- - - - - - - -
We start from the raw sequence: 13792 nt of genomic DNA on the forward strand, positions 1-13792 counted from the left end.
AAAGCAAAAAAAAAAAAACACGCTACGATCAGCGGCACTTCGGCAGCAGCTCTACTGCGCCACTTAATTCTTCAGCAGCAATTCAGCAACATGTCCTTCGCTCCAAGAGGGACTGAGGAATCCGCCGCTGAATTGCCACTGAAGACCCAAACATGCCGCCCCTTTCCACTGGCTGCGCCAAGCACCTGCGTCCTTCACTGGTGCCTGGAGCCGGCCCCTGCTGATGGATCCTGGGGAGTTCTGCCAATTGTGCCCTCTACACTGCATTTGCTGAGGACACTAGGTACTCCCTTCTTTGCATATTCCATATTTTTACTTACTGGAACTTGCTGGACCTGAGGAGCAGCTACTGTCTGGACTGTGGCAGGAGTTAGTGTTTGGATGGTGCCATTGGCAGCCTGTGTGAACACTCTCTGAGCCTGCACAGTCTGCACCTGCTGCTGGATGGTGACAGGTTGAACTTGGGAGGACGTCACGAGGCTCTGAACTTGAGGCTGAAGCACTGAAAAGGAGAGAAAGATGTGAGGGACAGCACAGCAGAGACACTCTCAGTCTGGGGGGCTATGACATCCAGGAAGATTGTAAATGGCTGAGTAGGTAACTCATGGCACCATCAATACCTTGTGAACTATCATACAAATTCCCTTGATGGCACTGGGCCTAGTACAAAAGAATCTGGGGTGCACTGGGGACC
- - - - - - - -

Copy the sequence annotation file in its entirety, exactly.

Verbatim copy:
We start from the raw sequence: 13792 nt of genomic DNA on the forward strand, positions 1-13792 counted from the left end.
AAAGCAAAAAAAAAAAAACACGCTACGATCAGCGGCACTTCGGCAGCAGCTCTACTGCGCCACTTAATTCTTCAGCAGCAATTCAGCAACATGTCCTTCGCTCCAAGAGGGACTGAGGAATCCGCCGCTGAATTGCCACTGAAGACCCAAACATGCCGCCCCTTTCCACTGGCTGCGCCAAGCACCTGCGTCCTTCACTGGTGCCTGGAGCCGGCCCCTGCTGATGGATCCTGGGGAGTTCTGCCAATTGTGCCCTCTACACTGCATTTGCTGAGGACACTAGGTACTCCCTTCTTTGCATATTCCATATTTTTACTTACTGGAACTTGCTGGACCTGAGGAGCAGCTACTGTCTGGACTGTGGCAGGAGTTAGTGTTTGGATGGTGCCATTGGCAGCCTGTGTGAACACTCTCTGAGCCTGCACAGTCTGCACCTGCTGCTGGATGGTGACAGGTTGAACTTGGGAGGACGTCACGAGGCTCTGAACTTGAGGCTGAAGCACTGAAAAGGAGAGAAAGATGTGAGGGACAGCACAGCAGAGACACTCTCAGTCTGGGGGGCTATGACATCCAGGAAGATTGTAAATGGCTGAGTAGGTAACTCATGGCACCATCAATACCTTGTGAACTATCATACAAATTCCCTTGATGGCACTGGGCCTAGTACAAAAGAATCTGGGGTGCACTGGGGACC